MELBOURNE, Australia — They were the elite of the elite among Australian soldiers, with a record of daring raids in Afghanistan. But a twisted and extreme warrior culture was being instilled, driving the commandos to glorify atrocity as they waged a methodical campaign to kill helpless Afghans and cover it up.

Commanders ordered junior soldiers to execute prisoners so they could record their first “kill.” Adolescents, farmers and other noncombatants were shot dead in circumstances clearly outside
the heat of battle. Superior officers created such a godlike aura around themselves that troops dared not question them, even as 39 Afghans were unlawfully killed.

These are among the findings of battlefield misconduct, released on Thursday in a public accounting by the Australian military — a rare admission of abuses that often remain hidden during war.

The country’s military chief, Gen. Angus Campbell, said he accepted the findings and would eliminate an elite unit at the center of the investigation, the 2nd Squadron of the Army’s Special Air Service Regiment, a decision akin to disbanding a component of an elite American commando unit such as SEAL Team 6 or Delta Force. The report also recommends that the Australian government pay compensation to the families of the Afghan victims.

“Today, the Australian Defense Force is rightly held to account for allegations of grave misconduct,” General Campbell said as he announced the findings of the inquiry. He called them “deeply disturbing” and “unreservedly” apologized to the Afghan people.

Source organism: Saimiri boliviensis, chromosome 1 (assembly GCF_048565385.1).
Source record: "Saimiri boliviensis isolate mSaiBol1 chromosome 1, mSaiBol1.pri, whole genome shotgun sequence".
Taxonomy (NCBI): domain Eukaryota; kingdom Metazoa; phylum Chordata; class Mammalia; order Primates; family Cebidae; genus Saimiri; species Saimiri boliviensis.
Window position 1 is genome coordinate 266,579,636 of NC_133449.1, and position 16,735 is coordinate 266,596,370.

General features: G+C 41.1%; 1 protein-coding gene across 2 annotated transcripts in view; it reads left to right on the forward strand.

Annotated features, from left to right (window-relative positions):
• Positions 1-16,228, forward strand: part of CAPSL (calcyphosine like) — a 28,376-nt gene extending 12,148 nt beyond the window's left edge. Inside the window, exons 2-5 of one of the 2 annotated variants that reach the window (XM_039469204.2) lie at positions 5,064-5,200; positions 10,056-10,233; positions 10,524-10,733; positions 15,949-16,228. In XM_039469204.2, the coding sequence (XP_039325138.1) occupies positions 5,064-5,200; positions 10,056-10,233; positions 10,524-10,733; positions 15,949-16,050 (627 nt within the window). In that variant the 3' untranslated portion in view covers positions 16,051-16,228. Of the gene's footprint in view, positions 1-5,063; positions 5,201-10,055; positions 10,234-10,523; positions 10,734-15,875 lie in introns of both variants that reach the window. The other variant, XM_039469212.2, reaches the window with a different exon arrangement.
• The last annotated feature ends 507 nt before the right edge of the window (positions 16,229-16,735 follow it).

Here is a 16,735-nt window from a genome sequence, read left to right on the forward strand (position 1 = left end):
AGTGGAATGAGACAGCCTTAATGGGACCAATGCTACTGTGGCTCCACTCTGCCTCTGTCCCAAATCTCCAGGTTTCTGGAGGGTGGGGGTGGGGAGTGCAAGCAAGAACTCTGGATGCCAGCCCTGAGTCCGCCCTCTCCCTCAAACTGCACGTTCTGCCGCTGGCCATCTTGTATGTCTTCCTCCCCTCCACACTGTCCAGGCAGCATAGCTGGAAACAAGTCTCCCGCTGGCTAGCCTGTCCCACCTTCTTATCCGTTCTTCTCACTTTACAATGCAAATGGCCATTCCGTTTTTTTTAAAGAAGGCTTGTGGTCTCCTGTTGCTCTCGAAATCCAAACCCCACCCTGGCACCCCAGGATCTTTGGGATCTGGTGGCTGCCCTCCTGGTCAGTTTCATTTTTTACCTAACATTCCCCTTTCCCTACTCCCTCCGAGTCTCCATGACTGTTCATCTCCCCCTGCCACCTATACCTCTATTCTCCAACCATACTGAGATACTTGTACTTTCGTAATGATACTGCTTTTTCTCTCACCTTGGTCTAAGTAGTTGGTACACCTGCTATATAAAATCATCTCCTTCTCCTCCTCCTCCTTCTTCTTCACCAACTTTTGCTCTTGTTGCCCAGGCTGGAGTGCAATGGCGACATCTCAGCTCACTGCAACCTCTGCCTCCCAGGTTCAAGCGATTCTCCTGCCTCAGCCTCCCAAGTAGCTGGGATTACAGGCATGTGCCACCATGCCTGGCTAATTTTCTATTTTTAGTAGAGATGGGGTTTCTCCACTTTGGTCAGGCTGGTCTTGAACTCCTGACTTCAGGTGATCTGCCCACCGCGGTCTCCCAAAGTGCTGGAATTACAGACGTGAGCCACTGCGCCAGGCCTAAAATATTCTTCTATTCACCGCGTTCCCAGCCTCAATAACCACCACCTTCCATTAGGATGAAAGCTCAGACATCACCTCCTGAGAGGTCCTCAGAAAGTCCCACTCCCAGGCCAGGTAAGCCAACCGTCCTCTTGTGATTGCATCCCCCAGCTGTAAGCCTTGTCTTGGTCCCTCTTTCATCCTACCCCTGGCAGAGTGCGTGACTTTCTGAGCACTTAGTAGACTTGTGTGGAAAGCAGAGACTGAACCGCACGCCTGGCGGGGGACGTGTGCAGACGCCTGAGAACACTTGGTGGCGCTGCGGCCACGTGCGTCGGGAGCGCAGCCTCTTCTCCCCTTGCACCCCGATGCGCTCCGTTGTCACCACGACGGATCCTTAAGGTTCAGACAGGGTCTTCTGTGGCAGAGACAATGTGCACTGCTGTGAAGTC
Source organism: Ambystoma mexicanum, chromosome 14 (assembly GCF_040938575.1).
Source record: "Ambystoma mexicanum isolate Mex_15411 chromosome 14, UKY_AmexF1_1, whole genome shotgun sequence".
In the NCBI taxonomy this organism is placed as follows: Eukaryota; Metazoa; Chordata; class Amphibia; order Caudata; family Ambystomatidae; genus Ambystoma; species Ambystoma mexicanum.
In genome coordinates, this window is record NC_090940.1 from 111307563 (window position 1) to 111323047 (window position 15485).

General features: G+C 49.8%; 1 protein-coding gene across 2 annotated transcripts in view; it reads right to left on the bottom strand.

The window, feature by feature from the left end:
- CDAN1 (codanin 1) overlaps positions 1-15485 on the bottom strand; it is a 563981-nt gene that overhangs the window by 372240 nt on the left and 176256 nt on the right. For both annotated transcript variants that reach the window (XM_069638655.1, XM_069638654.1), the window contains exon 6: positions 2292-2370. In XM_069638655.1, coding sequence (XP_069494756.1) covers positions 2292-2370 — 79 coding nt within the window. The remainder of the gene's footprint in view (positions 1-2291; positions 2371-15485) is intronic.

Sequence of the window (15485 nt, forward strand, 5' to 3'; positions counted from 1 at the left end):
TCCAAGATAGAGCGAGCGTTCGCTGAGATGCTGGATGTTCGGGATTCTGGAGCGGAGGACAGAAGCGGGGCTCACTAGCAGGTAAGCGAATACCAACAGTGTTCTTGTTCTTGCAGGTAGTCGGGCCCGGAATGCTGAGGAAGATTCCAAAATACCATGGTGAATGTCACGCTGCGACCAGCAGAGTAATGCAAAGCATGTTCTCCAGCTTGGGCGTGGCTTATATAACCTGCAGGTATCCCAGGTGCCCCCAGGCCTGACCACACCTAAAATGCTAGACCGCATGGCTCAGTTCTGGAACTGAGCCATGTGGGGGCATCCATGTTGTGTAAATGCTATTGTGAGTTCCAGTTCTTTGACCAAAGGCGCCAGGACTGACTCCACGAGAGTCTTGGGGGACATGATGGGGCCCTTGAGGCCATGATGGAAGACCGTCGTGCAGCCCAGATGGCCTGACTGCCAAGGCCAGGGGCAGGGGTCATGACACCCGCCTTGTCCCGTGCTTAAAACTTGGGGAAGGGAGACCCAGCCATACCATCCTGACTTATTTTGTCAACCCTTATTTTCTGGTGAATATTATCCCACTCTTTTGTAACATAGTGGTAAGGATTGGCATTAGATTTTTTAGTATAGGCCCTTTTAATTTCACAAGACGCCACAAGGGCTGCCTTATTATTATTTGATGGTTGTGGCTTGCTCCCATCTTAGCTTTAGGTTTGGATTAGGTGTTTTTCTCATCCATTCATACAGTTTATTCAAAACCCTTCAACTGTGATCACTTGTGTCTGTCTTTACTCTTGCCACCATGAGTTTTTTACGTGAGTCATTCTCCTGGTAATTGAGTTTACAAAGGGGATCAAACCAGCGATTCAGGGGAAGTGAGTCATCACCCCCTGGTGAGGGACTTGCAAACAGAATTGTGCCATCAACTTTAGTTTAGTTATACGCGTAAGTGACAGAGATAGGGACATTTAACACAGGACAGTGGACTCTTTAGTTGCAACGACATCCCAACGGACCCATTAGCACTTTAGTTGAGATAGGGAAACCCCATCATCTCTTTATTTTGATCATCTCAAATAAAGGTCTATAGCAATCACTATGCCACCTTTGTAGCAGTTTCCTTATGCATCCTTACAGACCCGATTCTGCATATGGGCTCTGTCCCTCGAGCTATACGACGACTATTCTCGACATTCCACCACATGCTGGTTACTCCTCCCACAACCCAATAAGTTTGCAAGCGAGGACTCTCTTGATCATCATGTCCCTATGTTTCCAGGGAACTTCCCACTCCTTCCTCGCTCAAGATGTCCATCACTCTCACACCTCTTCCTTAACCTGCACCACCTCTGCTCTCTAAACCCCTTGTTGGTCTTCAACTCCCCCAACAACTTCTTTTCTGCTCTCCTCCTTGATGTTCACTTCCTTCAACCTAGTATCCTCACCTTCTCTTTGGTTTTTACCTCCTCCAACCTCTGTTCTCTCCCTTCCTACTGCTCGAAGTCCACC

“It’s alleged that some patrols took the law into their own hands, rules were broken, stories concocted, lies told, and prisoners killed,” he said. “Those who wished to speak up were allegedly discouraged, intimidated, and discredited.”

John Blaxland, a defense expert at the Australian National University, noted that the inquiry had been initiated from within the defense force.

Before the release of the report on Thursday, Prime Minister Scott Morrison called Afghanistan’s government to express his “deepest sorrow” over the troops’ misconduct. A spokesman for the Afghan president, Ashraf Ghani, said that Mr. Morrison had vowed that any soldier who committed crimes would face legal consequences.

The report released on Thursday documents a wide range of misconduct that the country’s defense chief called the product of a “distorted culture” in which “much of the good order and discipline of military life fell away.”

It presents a scathing assessment of an atmosphere of unquestioning loyalty in the special forces, in which superiors were considered “demigods” who could make or break someone’s career. That meant low-ranking soldiers did not question commands, even unlawful ones.

The report placed the most responsibility on a small number of midlevel sergeants and their protégés for instigating and covering up the wrongdoing. It suggested that their motives included a desire to outscore other patrols in the number of enemy combatants killed, to clear at all costs the battlefield of people believed to be insurgents and to initiate new soldiers into a brotherhood of combat.

Higher-level commanders bore responsibility for the culture that developed and for the abuse that happened on their watch, but criminal behavior was largely concealed from them, the report said.